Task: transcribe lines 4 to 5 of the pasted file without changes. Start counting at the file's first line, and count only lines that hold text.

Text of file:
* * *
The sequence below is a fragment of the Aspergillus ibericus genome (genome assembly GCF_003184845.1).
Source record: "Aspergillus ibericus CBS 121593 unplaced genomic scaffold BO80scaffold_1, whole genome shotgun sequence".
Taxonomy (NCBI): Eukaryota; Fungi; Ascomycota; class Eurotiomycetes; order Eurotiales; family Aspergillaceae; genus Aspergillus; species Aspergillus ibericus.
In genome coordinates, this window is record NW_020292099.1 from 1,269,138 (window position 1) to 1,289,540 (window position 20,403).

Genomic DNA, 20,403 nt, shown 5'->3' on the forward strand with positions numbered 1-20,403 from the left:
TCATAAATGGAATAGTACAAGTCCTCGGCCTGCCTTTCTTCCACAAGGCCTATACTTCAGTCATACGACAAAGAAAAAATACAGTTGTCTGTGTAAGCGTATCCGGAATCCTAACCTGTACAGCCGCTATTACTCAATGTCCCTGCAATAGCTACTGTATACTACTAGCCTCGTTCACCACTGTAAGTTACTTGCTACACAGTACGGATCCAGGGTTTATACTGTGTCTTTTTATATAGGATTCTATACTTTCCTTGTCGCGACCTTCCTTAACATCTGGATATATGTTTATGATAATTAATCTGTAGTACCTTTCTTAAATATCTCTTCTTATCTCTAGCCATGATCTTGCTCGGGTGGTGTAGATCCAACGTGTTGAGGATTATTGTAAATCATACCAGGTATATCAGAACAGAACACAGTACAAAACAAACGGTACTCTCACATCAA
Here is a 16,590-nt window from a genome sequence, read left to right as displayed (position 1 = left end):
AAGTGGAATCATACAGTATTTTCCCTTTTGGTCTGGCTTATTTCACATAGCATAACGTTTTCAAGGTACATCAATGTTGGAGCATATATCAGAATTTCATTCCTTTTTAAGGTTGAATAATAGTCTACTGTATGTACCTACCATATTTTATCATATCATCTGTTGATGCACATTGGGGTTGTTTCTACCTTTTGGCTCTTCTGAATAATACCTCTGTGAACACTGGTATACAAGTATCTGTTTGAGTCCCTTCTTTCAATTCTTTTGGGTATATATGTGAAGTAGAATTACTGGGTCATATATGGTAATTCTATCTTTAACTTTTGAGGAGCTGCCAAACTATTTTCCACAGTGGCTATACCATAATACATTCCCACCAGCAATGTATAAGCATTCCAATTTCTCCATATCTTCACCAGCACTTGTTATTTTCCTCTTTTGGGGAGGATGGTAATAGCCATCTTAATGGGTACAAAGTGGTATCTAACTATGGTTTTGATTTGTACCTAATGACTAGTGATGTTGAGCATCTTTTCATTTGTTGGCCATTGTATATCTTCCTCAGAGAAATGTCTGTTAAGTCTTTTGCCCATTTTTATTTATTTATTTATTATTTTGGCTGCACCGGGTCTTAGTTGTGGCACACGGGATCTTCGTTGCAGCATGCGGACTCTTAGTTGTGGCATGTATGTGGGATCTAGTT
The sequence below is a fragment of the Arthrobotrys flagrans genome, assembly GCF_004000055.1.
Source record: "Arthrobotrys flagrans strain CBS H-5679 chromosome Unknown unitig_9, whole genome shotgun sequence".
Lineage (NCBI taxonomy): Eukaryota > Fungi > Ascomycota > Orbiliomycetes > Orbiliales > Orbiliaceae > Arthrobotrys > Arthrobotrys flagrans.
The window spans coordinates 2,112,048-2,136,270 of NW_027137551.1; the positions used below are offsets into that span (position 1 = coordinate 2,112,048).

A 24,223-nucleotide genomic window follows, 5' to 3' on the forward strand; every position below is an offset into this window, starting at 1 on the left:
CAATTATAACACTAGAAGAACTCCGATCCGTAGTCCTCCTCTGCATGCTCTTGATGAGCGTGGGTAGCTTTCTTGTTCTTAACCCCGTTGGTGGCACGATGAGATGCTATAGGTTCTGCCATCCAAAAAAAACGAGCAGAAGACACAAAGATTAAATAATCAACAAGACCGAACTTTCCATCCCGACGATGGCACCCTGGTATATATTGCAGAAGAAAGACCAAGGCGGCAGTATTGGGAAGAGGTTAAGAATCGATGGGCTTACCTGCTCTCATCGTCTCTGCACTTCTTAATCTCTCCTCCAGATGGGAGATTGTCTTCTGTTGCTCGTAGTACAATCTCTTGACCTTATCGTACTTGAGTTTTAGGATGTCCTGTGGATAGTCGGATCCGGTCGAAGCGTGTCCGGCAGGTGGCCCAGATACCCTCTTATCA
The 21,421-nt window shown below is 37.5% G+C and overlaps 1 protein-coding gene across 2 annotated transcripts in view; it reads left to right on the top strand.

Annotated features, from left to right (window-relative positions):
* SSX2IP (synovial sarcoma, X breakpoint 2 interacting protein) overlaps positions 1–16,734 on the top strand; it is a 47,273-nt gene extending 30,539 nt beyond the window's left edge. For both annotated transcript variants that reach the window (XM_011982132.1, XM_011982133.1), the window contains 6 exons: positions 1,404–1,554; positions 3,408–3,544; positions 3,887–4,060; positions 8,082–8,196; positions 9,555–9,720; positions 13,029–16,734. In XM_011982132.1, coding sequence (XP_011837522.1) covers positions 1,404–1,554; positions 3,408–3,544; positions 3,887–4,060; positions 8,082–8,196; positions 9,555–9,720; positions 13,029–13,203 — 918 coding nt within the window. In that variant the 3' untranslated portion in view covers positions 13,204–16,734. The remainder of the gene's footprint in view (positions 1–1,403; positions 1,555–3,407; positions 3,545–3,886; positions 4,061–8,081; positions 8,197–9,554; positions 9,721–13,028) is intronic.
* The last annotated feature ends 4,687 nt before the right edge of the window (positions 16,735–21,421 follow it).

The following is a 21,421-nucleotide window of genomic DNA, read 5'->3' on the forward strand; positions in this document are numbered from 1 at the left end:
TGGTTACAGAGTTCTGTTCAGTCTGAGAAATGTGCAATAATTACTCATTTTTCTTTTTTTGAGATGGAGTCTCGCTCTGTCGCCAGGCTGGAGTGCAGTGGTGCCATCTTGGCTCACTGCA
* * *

In genome coordinates, this window is record NW_020292099.1 from 1,269,138 (window position 1) to 1,289,540 (window position 20,403).

Genomic DNA, 20,403 nt, shown 5'->3' on the forward strand with positions numbered 1-20,403 from the left: